Heed your inner compass,’ war reporter advises in speech at SBU
By Amanda Gerani
SBU J-School Reporter
Kimberly Dozier, a CBS News Middle East correspondent who nearly died in a Baghdad car bombing on Memorial Day in 2006, said during a speech at Stony Brook University that she “went from being a reporter under siege” to becoming the story that she had been covering.
Dozier was on a routine assignment in Baghdad with her crew, cameraman Paul Douglas and soundman James Broman, and her military escort, Army Capt. James Alex Funkhouser when a car bomb exploded, shooting tons of shrapnel into the air. Both crew members and Funkhouser were killed.
Dozier was left struggling for life, she said, and most doctors on the scene did not think she would survive. She had shrapnel in her brain and both of her femurs were shattered.
After a long, complicated recovery, Dozier is back on her feet, telling people about her journey and how she managed to avoid post-traumatic stress disorder.
Dozier, who started her career as a print and radio reporter, spoke in the Stony Brook Student Activities Center as a part of the “My Life As…” lecture series sponsored by the SBU School of Journalism. She was introduced by Associate Dean Marcy McGinnis, who once served as CBS’ senior vice president for news and gave Dozier the chance to become a television reporter in 1995.
After the explosion, Dozier said, many other reporters sought interviews. It was
the “worst possible thing to be on the other side of the camera,” she said, knowing that viewers would see her in poor physical condition.
Dozier urged students to be resolute in pursuit of goals and to heed “your internal compass.”
She said that she “had to get through the guilt and the grief” and gain confidence that she would recover. If she had listened to those who had told her she would never walk properly again, Dozier said, she would not have overcome wounds that could have left her permanently disabled.
As a reporter, she is now in a “fantastic position to teach people” about the difficulties posed by severe injuries and the possibility of overcoming.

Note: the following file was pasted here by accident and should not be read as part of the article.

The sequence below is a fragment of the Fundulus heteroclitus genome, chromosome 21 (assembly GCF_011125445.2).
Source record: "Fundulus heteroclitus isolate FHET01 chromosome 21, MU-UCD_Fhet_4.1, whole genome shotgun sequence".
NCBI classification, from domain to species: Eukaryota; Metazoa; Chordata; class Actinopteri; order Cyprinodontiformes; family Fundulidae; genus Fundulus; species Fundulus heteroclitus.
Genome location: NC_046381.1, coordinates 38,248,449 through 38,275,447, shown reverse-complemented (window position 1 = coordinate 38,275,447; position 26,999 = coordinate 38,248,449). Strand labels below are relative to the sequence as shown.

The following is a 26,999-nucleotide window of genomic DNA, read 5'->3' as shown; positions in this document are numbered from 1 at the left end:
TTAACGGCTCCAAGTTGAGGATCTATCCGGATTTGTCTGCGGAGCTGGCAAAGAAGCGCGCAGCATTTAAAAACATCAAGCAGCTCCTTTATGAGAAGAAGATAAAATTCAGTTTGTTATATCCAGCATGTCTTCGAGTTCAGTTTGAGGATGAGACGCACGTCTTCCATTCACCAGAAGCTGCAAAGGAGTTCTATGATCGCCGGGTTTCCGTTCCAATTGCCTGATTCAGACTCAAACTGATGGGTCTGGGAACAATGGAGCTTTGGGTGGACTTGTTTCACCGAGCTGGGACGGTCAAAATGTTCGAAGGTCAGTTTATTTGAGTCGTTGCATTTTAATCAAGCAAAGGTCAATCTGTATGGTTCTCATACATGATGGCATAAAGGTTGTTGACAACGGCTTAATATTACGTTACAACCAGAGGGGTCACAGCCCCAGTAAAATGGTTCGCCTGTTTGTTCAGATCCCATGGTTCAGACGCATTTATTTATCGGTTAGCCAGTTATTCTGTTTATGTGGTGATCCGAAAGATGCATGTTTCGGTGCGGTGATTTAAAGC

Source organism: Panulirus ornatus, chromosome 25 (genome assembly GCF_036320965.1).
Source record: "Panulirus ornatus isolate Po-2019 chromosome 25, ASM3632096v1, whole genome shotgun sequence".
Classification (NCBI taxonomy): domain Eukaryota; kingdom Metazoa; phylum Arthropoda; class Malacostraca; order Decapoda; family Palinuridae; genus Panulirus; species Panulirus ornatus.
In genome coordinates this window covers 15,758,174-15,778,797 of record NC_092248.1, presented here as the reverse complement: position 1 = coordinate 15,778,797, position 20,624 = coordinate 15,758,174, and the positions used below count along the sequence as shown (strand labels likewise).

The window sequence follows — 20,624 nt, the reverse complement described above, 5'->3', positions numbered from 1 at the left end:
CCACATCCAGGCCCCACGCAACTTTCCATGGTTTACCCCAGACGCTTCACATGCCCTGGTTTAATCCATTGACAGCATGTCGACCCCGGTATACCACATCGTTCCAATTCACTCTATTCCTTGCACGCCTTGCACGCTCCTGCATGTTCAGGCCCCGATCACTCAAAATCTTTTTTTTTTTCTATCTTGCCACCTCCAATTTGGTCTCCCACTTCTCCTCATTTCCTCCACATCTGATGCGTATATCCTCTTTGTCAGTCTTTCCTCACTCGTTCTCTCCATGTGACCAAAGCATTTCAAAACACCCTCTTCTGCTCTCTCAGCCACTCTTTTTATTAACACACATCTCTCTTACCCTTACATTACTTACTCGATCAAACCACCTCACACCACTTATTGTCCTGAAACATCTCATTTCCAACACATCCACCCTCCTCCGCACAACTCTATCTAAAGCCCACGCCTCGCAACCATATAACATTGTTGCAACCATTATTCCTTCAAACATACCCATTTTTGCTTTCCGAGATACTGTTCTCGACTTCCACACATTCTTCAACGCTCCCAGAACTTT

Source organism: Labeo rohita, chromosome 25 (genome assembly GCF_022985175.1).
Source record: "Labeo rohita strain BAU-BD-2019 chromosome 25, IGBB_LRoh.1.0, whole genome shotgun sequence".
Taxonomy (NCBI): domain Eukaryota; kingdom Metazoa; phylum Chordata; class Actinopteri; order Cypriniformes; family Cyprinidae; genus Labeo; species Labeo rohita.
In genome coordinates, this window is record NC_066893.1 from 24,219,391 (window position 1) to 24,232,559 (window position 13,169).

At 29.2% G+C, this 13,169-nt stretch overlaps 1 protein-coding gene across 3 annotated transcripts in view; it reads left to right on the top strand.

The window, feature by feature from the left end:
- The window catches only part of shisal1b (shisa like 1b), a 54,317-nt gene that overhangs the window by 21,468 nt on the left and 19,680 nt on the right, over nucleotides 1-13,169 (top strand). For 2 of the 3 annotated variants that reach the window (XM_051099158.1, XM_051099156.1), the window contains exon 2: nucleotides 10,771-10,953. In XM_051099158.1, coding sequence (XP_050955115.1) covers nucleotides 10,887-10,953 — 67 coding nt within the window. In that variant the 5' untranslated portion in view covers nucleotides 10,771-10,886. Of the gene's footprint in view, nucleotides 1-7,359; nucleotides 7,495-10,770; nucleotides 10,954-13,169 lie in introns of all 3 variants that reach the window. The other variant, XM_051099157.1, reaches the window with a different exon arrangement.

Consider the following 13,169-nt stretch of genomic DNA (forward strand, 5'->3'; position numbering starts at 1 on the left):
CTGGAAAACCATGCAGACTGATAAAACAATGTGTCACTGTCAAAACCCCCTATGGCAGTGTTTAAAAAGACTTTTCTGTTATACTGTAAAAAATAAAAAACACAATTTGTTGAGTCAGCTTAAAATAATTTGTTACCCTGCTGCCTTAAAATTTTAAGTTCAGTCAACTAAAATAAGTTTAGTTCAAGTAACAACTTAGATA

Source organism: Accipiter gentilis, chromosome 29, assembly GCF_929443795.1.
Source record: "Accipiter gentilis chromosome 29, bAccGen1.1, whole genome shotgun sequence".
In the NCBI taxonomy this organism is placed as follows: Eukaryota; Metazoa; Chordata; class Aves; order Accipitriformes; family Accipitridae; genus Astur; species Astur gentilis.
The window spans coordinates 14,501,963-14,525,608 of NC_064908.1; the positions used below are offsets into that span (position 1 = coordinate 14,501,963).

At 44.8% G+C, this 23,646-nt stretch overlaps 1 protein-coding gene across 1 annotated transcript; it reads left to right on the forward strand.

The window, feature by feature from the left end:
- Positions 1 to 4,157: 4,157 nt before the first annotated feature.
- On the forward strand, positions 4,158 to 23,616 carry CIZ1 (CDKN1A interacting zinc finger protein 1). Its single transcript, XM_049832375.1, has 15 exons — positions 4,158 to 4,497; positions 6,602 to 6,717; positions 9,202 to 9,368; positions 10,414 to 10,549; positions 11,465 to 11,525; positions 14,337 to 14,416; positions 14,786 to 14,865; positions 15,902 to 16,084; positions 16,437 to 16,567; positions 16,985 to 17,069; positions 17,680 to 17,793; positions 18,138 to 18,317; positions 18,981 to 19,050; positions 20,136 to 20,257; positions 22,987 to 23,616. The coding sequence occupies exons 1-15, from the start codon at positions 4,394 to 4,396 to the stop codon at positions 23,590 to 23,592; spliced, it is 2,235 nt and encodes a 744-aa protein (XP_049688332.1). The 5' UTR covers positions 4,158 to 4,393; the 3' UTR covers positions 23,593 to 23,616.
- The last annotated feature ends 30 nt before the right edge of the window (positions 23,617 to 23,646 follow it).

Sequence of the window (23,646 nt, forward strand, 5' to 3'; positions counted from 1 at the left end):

Commenting on the rigors of combat reporting, Dozier said the assignment can be a daunting and dangerous task — not only for reporters, but for the people they are interviewing as well.
For local Iraqis, talking to foreign reporters might have invited attacks from extremists.
“We cannot sanitize the war or erase the risk,” said Dozier after being asked if she had regrets.
Before the explosion, Dozier and her crew had been reporting in Dora, an Iraqi city with a high level of violence.
“Within 24 hours, massive car bombs had gone off, over spots we had either walked over or driven over,” said Dozier, “and it was a message.”
Dozier and her crew started “ninja reporting” – quickly dropping in and out of a situation hoping to get their story and leave before an attack, Dozier said.
Danger was not the only obstacle that Dozier faced as a foreign television news reporter. She had to deal with critics of CBS on the left and right at home and the view of military officials in Iraq who considered CBS a “rather biased network.”
Internet blogs of right-wing Americans called Dozier a “terrorist cheerleader,” while left-wing supporters called her a “cheerleading pimp for Bush’s war in Iraq,” the reporter said.
Dozier said reporters must continue their work despite criticism.
“Stick to your guns,” she said.